It is no secret that the UK technology industry is suffering a skills gap, and an estimated 756,000 skilled workers will be needed across Europe by 2020. As a result, not only are organisations struggling to recruit the right expertise, but the costs are escalating – especially in key software development skills. When the impact on the business of stalled projects due to the loss of key members of the development team can be devastating, is the in-house development model really the best approach?
Nick Thompson, managing director, DCSL Software suggests taking a step back and looking more closely at the challenges associated with realising a strategy that has you developing your own software team, as the reality can be somewhat different to what you may expect.
Successful software development is not a one or two person job, as such, there is no short–cut to building a good development team. It is a difficult and complex process, taking years for an organisation to attain the correct blend of skills and expertise, a timeline that is simply not an option for small businesses looking to for an operational win to gain competitive advantage or startup companies with a quick go to market deadline.
And then there is the cultural fit to think about. Developers need to work as part of a team – are they team players? Do they buy in to the specific development processes of that organisation? Many developers are perfectionists which sounds great in theory, but is useless in practice – the software will never be good enough, never ready to be deployed. A pragmatic attitude is essential; plus an understanding of the importance of a standardised development process.
Of course, recruiting the right individuals is just the start. What happens to this key development when a team member is head hunted or tempted away with a promise of more money? The only option is either to offer a huge salary hike in order to retain the skills, or hope to quickly recruit a new developer with the ability to pick up and run with the project.
The reality, as many organisations will attest, is that staff turnover can significantly derail critical developments – which is why many end up being held to ransom by developers who recognise their intrinsic business value.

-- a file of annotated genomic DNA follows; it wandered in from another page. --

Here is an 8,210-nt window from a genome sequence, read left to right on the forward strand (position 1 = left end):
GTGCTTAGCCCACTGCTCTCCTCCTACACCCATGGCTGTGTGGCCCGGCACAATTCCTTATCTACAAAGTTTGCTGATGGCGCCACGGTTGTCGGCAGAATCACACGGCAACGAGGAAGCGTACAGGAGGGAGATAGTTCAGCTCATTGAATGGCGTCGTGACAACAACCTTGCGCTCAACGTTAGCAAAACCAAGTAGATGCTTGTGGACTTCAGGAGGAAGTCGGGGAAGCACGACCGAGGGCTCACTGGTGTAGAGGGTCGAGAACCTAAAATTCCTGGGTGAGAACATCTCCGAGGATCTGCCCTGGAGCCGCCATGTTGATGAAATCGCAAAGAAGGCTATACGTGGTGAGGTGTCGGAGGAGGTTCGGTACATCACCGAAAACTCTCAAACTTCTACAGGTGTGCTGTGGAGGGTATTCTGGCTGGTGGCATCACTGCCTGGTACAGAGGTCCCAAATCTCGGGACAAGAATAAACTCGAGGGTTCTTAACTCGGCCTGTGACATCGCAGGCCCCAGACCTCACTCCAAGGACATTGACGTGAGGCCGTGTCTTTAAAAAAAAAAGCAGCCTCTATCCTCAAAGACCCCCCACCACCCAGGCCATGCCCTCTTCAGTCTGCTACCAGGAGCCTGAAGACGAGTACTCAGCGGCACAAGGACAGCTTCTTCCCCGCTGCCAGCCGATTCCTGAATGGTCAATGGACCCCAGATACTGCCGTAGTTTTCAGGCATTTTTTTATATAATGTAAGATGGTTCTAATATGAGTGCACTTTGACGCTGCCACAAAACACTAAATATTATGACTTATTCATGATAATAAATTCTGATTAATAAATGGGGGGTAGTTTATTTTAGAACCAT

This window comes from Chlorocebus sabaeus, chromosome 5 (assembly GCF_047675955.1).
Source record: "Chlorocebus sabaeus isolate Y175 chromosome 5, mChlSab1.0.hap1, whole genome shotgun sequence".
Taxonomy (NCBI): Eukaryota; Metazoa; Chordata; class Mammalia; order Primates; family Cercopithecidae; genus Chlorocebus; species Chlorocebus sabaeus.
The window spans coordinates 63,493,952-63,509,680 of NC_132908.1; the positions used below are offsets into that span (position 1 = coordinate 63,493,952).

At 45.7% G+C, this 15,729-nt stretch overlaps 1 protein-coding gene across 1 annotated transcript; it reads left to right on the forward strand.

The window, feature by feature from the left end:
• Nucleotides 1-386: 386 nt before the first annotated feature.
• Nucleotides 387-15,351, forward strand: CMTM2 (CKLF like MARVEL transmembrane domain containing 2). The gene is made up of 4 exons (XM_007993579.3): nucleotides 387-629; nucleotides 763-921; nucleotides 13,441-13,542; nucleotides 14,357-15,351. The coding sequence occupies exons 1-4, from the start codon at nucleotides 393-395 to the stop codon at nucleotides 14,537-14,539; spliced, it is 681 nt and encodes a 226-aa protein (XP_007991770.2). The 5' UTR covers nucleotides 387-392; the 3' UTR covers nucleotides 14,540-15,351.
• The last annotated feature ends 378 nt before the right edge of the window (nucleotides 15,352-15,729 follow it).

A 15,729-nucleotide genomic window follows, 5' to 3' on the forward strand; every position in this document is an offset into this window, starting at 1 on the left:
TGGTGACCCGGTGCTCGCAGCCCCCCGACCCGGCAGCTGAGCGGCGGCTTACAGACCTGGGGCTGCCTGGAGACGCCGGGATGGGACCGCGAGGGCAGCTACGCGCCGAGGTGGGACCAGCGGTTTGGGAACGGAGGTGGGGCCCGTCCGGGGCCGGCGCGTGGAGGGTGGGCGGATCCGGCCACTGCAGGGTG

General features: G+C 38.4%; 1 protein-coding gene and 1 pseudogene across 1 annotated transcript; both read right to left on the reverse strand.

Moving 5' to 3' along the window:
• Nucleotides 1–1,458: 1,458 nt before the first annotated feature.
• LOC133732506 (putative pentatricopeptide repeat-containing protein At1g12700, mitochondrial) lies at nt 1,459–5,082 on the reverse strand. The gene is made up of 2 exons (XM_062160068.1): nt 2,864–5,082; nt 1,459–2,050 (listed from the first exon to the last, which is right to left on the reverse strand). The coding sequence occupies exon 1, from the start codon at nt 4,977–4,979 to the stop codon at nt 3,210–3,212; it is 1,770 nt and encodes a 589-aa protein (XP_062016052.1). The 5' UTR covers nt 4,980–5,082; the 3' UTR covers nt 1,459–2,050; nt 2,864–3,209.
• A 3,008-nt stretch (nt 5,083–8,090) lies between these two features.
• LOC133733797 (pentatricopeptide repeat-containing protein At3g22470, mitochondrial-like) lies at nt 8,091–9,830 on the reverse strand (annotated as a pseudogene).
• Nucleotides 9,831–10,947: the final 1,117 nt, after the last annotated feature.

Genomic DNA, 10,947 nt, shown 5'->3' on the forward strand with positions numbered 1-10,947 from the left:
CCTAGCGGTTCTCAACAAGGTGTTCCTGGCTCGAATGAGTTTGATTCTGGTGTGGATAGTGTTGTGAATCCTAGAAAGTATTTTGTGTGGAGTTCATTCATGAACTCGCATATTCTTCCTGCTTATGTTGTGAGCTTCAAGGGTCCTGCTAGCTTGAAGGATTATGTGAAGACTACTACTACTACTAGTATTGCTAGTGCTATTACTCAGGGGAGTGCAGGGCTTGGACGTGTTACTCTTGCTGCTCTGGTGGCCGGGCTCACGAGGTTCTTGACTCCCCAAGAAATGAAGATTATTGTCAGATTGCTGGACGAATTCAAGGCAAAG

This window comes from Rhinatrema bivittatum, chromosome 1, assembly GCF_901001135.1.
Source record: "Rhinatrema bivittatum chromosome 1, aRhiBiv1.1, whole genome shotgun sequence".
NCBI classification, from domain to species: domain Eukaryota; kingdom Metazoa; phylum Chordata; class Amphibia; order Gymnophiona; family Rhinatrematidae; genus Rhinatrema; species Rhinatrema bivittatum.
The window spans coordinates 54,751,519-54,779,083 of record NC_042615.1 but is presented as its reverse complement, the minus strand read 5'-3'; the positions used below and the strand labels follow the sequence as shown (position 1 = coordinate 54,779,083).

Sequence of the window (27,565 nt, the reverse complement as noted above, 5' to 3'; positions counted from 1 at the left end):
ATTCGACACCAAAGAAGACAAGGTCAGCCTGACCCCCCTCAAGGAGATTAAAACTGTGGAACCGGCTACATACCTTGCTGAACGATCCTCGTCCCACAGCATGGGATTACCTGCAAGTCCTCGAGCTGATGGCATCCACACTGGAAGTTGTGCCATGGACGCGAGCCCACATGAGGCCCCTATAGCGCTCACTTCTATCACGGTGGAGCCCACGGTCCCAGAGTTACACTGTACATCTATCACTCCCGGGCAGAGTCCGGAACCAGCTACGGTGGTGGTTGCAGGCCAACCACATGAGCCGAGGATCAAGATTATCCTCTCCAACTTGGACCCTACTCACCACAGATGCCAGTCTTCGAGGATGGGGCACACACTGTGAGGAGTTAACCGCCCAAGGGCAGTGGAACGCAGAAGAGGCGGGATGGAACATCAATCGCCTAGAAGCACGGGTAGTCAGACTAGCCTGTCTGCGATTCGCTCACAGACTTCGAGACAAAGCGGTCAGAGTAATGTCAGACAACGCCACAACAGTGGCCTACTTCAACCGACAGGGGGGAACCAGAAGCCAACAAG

And money is not the only temptation; for many developers there is a huge fear of boredom. Variety of projects is key – something that cannot be offered by most organisations, particularly those with a business model focused on the development of a single product.
So what are the options?
The ability to build and retain the critical mass of skills is where bespoke software development companies have an advantage. Project diversity ensures staff have that essential variety; while access to a large group of like-minded individuals creates a peer group sharing information, knowledge and experience. They are usually also able to achieve higher retention levels than the vast majority of in-house IT teams.
And it can also be cost effective as the organisation only pays when services are required. There are no additional recruitment costs, no problems associated with an under resourced team, or risks of being held to ransom to get the software delivered. Just a contract, a defined set of technical resources, and a clear deadline – it is a very different model.
And it is a consistent model. A bespoke developer will have the critical mass of employees, the wide range of analysts, architects, developers and testers with experience on diverse projects. They will all be working to clearly defined guidelines and standards; and projects will be clearly documented.
Critically, an organisation is not buying a specific individual resource but an end to end development model that will deliver the specific solution. And that is, essentially, the key. Successful software development whether to drive operational efficiency or create a new product is measured on output – and organisations need to honestly assess whether the speed, quality and consistency of the output can really be delivered in-house.